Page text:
Friday, March 1, 2013

My Vodou Lenten Meditation - Day 16 of Forty

This morning, I handle the pups, then took off for the Temple. It smelled of the incense I lit yesterday still. I checked everyone's candles, then sat for a while, meditating. Not reciting anything, just allowing my mind to settle and become still. The house creaked its usual sounds. Even the dogs were quiet, a rare moment these days.

I sat looking at St. Anthony on the altar, then glanced over at the Petro group. There stood my two statues of St. Anne De Beaupre.  We recognize her as being syncretized with Gran Simba in this house. I know that's not what every house does, but that's what Gran Simba asked for when She arrived here. And I have good reason for keeping Her here, as well.

St. Anne de Beaupre is the patron saint of the City of Quebec, in Canada. Mom was Canadian French. For their honeymoon, she and Dad did a tour of Quebec city and Niagara Falls (it was the 50s...). The cathedral was one of the pit stops. The cathedral of St. Anne de Beaupre is very special. It is believed that if you climb the stairs on your knees to enter the chapel, the saint cannot refuse your request. As a testament to this fact, the stairs are littered with canes, crutches and other medical prosthetic. At the time, Dad had a fertility issue. Wanting children, I think they went there specifically to ask for a cure. Dad did the staircase on his knees, and I popped out nine months later.

Dad was very devoted to St. Anne. Every Christmas, he painted her portrait on our front storm door's glass.  This is the only surviving shot I have of that front door, but you can kind of see St. Anne behind the snow and greenery.  When he and Mom began attending mass in the small chapel at Sacred Heart University, across from their home, he made an offer of her portrait to the priest, Father Bill Sangiovani - Bill for short..

By that time, Dad was working in stained glass, so he did St. Anne's portrait in his usual color palette and with a great flourish, presented the work to the Bill at the following mass. Bill seemed to lose his usual loquacious tongue. Expecting a madonna in blue and white, instead, Bill found himself staring at a green and orange draped female. A black female, no less. Dad was beaming - after all, he had painted St. Anne as a dark skinned madonna for nearly 30 years, so he didn't understand why Bill was speechless. I guess he forgot to tell Bill that St. Anne de Beaupre is one of the only Black Madonnas of North America!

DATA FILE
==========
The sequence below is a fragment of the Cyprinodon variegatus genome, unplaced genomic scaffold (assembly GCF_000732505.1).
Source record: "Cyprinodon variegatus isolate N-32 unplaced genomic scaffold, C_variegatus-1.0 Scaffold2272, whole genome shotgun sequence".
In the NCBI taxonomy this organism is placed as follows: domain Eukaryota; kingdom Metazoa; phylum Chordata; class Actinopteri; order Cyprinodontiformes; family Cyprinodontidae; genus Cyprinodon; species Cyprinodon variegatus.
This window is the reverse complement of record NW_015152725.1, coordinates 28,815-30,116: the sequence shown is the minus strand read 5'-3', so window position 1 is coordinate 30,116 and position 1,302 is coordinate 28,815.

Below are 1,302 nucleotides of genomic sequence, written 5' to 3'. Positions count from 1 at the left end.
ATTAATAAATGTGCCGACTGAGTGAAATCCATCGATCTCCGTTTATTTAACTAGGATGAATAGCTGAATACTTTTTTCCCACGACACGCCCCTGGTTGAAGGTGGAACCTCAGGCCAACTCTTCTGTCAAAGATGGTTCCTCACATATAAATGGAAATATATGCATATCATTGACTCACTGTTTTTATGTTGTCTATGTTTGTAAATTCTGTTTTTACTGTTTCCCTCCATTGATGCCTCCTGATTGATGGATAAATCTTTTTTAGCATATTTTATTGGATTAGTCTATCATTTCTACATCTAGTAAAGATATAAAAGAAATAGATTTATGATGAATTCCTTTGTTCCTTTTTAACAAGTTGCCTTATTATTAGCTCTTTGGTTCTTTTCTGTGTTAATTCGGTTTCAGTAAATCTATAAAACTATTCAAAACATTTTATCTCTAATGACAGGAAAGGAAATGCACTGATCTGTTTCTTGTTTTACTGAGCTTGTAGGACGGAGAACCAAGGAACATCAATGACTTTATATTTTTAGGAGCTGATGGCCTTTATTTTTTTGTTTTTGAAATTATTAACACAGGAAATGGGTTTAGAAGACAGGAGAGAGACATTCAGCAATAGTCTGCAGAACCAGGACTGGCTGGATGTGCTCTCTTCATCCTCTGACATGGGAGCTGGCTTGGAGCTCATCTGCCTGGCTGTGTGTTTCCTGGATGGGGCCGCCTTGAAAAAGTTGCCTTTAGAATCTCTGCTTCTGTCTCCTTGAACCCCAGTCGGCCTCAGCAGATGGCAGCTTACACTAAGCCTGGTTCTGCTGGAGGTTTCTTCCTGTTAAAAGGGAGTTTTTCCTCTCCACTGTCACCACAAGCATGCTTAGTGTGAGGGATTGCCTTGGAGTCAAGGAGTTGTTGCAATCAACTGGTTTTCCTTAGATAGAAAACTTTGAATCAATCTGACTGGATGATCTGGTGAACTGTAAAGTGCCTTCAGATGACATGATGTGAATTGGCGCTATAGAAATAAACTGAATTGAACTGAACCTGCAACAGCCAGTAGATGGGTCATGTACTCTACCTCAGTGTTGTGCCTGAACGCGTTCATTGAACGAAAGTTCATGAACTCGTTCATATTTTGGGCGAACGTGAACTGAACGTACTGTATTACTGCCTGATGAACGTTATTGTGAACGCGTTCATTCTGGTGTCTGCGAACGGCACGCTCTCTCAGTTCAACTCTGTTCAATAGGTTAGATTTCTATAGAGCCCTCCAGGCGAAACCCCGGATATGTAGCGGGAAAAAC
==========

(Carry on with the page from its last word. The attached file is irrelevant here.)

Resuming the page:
Anyway, Bill displayed the stained glass portrait front and center on the altar, and my Dad got to beam at his patron saint for the rest of his days when attending mass. We even used her as the centerpiece at Dad's memorial. Bill keeps her in his private office, as much to remember my Dad, as to have his Black Madonna near him.

I smiled at my two statues. One I bought; the other was a serendipitous gift. Both are resplendent in a  green robe with a burnt orange under gown. The same colors as her statue in Quebec. The same colors that my Dad used for his entire life when rendering her image at Christmas. And when I serve Gran Simba, I use Dad's color palette, to remember not just him, but his devotion and his passion for the saint that gave him the child he wanted. Ayibobo.

Oh yeah, my high school art teacher, who gave me the start down this road? Her name? Mrs. Anne de Beaupre. Go figure. Who says we weren't Vodou from the start? Mi di twa Pater, twa Ave Maria....

For anyone interested, St. Anne de Beaupre's shrine, story and testaments can be found here:

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